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Imagine this from a business owner’s perspective: you order a very complicated and expensive technological wonder. Once it’s ready (a small wonder in itself), your delivery partner’s team comes over and says they need to do some refactoring for the technical environment.
Customer: “Oookay, what will change, and how much will it cost?”
Delivery partner: “Well, from the user’s perspective, nothing will change. Oh, and it will cost about the same as the initial project.
You: “Umm, interesting, and tell me again why we should look into this?”
Delivery partner: “There’s this thing called technical debt…”
What is technical debt?
Custom software development basically means creating things that have never existed before. 80 percent of developing, programming, configuring, integrating, and testing consists of just figuring things out. Only when you’ve done that, you understand what the ideal way would have been from a performance, simplicity, cost, or stability point of view.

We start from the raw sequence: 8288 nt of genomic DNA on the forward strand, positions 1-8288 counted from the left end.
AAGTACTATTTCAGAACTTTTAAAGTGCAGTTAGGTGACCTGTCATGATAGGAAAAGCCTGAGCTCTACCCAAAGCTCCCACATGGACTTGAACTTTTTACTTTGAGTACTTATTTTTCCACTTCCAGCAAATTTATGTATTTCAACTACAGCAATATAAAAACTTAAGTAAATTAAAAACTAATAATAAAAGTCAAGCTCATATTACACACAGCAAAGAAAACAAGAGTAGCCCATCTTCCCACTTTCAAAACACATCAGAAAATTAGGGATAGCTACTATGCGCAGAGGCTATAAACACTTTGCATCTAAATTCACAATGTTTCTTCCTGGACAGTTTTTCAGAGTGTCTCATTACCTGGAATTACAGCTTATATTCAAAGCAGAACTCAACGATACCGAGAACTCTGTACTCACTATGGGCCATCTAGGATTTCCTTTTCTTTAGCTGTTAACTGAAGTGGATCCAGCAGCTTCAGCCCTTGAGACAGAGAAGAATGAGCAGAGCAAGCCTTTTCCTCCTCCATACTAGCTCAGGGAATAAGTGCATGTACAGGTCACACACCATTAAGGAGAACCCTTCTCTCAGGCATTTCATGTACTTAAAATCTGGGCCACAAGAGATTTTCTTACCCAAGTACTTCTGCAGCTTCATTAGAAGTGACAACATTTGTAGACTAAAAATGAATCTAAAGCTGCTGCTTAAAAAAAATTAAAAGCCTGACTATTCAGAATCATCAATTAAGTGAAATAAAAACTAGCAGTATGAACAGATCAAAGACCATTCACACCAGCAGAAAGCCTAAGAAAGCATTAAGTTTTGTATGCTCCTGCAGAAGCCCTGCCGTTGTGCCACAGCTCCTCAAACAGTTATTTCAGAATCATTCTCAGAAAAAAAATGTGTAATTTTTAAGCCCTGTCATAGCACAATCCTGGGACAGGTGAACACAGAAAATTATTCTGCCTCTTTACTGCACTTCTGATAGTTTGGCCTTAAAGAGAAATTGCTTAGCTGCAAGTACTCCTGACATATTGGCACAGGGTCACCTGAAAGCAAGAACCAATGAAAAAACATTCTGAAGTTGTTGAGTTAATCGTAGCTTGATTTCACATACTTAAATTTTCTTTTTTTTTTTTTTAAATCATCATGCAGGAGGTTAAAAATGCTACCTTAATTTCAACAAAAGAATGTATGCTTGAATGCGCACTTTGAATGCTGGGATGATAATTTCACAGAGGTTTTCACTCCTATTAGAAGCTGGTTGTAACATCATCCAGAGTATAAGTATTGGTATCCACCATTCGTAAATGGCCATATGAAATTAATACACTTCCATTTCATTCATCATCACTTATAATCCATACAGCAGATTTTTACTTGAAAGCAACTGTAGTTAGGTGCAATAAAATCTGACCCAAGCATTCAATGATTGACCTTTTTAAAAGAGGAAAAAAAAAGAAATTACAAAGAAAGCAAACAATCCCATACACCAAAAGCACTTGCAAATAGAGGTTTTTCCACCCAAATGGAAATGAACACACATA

Once you develop the product further, you might notice that there’s a better technology for a similar task you’ve just solved. Since the schedule is always tight, you add the new technology to your solution without rewriting the previous code. Everything works, but the delivery team is painfully aware of the shortcuts taken and the potential problems there could be in the future.
In a way, you start making technical debt when you start programming. However, there are ways to overcome this. One of my colleagues said (with a bit of humor, I guess) that you can just add, for instance, two months to any software release and use that time to go through and rewrite the previously released code. You can also analyze or minimize technical debt with solid testing and review practices that help you spot potential issues and add them to your backlog. You can split the team to ensure that a suitable amount of work is continuously invested in keeping the code solid.